How are you really? When someone goes for a session with a counsellor or therapist and is asked what has brought them there, what do you think is one of the most common responses?

Guesses to this question usually include stress, anxiety, relationship difficulties or feeling overwhelmed. However none of those is the most common answer I hear. 

By far the most frequent response is “I don’t know” - and the reason for that is because quite simply people don’t. 

Think about it for a second. When is the last time that you properly had the opportunity to think about how are actually are? 

Yes, we get asked the question very frequently. The phrase ‘Hi…how are you?’ trips off our tongue all the time. But asked in this way, the ‘how are you?’ part it is just a polite extension of ‘hello’. It doesn’t really mean anything. 

In turn we get used to saying ‘fine’ because that is the easiest and quickest way to answer the question. 

To some extent this is understandable. Of course we don’t want to share all our problems all the time with every person we meet. That would make our days very long indeed. But the flip side to this is that more and more people are finding that they don’t ever really answer that question. Even worse, they don’t have the chance to even think about it. 

I gave a wellbeing talk to a group of NHS staff yesterday and when I arrived the atmosphere was smiley and welcoming. Then I asked people to think about the question “how are you” and write down their honest answers on a piece of paper anonymously. Answers included worried, sad, confused, frustrated, unappreciated, crying, sleepness nights, nervous and exhausted.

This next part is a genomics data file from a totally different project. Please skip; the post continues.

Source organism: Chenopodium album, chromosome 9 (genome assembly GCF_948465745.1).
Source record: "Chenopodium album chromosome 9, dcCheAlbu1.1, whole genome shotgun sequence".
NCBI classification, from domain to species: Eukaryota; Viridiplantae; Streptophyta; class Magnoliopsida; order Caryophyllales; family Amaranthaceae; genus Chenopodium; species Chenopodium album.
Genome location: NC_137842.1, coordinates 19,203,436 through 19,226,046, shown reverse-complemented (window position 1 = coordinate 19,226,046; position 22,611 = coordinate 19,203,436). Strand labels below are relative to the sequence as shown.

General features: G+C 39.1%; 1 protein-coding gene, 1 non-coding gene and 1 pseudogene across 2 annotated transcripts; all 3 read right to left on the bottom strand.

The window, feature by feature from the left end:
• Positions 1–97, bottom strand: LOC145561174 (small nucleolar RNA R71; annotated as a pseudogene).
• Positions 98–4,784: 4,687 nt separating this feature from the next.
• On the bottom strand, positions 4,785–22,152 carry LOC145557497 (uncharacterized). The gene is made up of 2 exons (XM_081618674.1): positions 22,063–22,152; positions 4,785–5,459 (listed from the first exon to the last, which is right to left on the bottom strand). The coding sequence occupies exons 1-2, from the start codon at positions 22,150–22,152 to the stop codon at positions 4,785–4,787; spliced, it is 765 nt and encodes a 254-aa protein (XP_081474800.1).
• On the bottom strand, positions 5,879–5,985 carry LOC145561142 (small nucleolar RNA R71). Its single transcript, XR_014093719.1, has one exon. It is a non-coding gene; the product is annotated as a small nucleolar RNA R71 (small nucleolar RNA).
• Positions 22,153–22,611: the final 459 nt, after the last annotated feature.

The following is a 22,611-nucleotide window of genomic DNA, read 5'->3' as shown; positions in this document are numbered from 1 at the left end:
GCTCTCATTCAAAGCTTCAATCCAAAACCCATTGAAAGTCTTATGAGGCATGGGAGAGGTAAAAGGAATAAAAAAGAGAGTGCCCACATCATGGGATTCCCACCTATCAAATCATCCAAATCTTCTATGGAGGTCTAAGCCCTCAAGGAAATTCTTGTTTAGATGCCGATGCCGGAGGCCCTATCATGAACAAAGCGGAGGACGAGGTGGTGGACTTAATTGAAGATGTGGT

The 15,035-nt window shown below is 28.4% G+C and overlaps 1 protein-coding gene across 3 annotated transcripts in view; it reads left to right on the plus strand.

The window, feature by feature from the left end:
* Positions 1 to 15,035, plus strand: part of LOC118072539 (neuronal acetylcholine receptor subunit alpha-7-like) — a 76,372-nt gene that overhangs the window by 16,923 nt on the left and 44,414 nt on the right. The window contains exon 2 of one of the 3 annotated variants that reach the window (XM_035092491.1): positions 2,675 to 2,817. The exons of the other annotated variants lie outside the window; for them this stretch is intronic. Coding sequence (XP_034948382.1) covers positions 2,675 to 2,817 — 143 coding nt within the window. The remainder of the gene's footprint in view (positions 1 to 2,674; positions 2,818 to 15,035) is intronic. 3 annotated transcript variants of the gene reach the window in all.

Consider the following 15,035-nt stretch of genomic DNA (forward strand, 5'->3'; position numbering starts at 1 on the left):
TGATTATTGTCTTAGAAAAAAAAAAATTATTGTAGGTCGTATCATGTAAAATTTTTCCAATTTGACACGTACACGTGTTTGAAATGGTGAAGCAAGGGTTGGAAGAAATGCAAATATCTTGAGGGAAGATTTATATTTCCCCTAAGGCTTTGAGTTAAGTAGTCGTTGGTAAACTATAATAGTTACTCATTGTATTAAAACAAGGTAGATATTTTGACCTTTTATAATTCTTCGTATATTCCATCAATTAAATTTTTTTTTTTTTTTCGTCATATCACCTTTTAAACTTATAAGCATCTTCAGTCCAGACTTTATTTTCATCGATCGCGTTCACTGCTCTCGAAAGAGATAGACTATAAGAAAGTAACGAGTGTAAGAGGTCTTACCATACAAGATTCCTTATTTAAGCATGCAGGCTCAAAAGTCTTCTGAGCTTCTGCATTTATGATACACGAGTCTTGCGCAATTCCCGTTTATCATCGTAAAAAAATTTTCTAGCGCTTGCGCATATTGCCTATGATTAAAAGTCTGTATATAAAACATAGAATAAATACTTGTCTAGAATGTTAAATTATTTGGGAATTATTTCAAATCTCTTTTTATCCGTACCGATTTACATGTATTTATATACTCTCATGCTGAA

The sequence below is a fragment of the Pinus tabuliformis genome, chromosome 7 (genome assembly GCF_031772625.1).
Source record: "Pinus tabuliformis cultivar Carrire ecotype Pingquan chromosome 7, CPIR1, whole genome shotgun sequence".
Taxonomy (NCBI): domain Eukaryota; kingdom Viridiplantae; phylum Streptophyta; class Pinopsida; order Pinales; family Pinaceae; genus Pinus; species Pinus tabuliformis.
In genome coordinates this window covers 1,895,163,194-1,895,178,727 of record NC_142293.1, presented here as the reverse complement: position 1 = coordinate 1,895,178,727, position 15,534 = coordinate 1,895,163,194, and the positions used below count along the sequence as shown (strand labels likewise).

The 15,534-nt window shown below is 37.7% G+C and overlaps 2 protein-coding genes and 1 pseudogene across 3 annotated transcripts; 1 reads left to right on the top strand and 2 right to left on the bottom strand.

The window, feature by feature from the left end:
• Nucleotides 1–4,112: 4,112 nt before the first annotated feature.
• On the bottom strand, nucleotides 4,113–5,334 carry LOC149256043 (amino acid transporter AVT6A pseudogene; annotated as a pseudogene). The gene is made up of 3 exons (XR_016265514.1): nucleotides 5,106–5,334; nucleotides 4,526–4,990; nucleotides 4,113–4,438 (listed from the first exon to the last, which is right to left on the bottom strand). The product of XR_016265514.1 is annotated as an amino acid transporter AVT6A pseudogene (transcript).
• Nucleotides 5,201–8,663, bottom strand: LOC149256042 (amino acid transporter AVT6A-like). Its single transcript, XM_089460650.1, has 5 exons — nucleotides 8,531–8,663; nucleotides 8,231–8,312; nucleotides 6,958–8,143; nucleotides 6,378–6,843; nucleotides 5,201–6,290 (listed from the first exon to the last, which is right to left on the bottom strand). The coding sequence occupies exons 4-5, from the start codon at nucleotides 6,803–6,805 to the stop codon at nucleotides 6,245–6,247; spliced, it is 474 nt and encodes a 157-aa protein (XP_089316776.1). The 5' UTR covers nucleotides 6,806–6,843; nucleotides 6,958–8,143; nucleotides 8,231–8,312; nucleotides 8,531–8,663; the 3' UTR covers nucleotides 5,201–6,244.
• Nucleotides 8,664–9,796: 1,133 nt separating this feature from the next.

This was not a surprising set of responses either. It is the pattern I am seeing repeated from one group to another. 

Many people nowadays feel that they have to keep going, carry on regardless and strive towards ‘resilience’ of one kind or another. 

There is little space in an often hectic routine to stop and think about how things actually are and how they are actually feeling. We seem to be more used to taking our car in for its annual MOT than actually taking the time to think about how we are doing ourselves. 

With that in mind, can I suggest three things? Firstly, make it a habit to regularly ask yourself how you are doing. Check in with yourself and really make an effort to listen to the honest answer.  Secondly, find someone with whom you can talk - someone who genuinely cares about you – and tell each other how you are doing. You will be amazed at how having to say something out loud can often bring much-needed clarity to our own thoughts and feelings. 

And lastly, never forget that most people keep their troubles well hidden. We might think they are fine when we are greeted with a smile and an ‘I’m fine thanks’ – but that very rarely tells the whole story. Always remember that you never know what someone is going through unless they decide to share this with you. 

Remember also that a lot of the time they probably will not clear about this themselves. 

Asking both ourselves and those around us how they really are can be the first step towards taking care of ourselves just a tiny bit better.